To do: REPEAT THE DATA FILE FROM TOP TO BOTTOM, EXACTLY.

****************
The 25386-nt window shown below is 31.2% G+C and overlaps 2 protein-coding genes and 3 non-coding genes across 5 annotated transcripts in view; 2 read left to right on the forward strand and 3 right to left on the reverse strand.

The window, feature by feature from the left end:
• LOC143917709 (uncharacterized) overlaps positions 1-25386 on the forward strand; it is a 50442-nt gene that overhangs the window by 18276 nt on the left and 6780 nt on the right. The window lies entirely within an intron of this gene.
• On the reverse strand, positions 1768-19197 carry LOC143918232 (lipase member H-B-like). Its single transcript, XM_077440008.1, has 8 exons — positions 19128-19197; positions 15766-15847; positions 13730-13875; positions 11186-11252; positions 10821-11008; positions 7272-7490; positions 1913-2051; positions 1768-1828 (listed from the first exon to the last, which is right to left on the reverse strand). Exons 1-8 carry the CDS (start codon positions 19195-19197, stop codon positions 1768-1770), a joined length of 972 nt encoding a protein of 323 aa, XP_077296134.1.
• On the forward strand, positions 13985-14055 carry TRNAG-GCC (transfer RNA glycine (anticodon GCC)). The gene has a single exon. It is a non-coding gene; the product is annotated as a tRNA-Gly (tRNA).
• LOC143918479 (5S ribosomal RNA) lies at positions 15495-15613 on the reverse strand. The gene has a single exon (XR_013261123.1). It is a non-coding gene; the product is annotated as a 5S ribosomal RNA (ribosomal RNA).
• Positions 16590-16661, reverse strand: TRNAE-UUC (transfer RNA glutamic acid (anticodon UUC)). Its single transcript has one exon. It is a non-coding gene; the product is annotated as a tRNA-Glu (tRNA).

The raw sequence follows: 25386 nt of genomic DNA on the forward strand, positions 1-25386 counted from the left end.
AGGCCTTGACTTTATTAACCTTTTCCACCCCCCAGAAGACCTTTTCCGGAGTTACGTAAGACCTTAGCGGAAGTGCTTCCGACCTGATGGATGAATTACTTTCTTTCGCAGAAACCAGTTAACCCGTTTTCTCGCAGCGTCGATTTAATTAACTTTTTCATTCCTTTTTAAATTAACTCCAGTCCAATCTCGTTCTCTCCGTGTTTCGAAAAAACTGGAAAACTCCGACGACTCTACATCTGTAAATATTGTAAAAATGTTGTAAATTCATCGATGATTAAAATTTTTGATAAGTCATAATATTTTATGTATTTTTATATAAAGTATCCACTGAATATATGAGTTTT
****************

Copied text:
The 25386-nt window shown below is 31.2% G+C and overlaps 2 protein-coding genes and 3 non-coding genes across 5 annotated transcripts in view; 2 read left to right on the forward strand and 3 right to left on the reverse strand.

The window, feature by feature from the left end:
• LOC143917709 (uncharacterized) overlaps positions 1-25386 on the forward strand; it is a 50442-nt gene that overhangs the window by 18276 nt on the left and 6780 nt on the right. The window lies entirely within an intron of this gene.
• On the reverse strand, positions 1768-19197 carry LOC143918232 (lipase member H-B-like). Its single transcript, XM_077440008.1, has 8 exons — positions 19128-19197; positions 15766-15847; positions 13730-13875; positions 11186-11252; positions 10821-11008; positions 7272-7490; positions 1913-2051; positions 1768-1828 (listed from the first exon to the last, which is right to left on the reverse strand). Exons 1-8 carry the CDS (start codon positions 19195-19197, stop codon positions 1768-1770), a joined length of 972 nt encoding a protein of 323 aa, XP_077296134.1.
• On the forward strand, positions 13985-14055 carry TRNAG-GCC (transfer RNA glycine (anticodon GCC)). The gene has a single exon. It is a non-coding gene; the product is annotated as a tRNA-Gly (tRNA).
• LOC143918479 (5S ribosomal RNA) lies at positions 15495-15613 on the reverse strand. The gene has a single exon (XR_013261123.1). It is a non-coding gene; the product is annotated as a 5S ribosomal RNA (ribosomal RNA).
• Positions 16590-16661, reverse strand: TRNAE-UUC (transfer RNA glutamic acid (anticodon UUC)). Its single transcript has one exon. It is a non-coding gene; the product is annotated as a tRNA-Glu (tRNA).

The raw sequence follows: 25386 nt of genomic DNA on the forward strand, positions 1-25386 counted from the left end.
AGGCCTTGACTTTATTAACCTTTTCCACCCCCCAGAAGACCTTTTCCGGAGTTACGTAAGACCTTAGCGGAAGTGCTTCCGACCTGATGGATGAATTACTTTCTTTCGCAGAAACCAGTTAACCCGTTTTCTCGCAGCGTCGATTTAATTAACTTTTTCATTCCTTTTTAAATTAACTCCAGTCCAATCTCGTTCTCTCCGTGTTTCGAAAAAACTGGAAAACTCCGACGACTCTACATCTGTAAATATTGTAAAAATGTTGTAAATTCATCGATGATTAAAATTTTTGATAAGTCATAATATTTTATGTATTTTTATATAAAGTATCCACTGAATATATGAGTTTT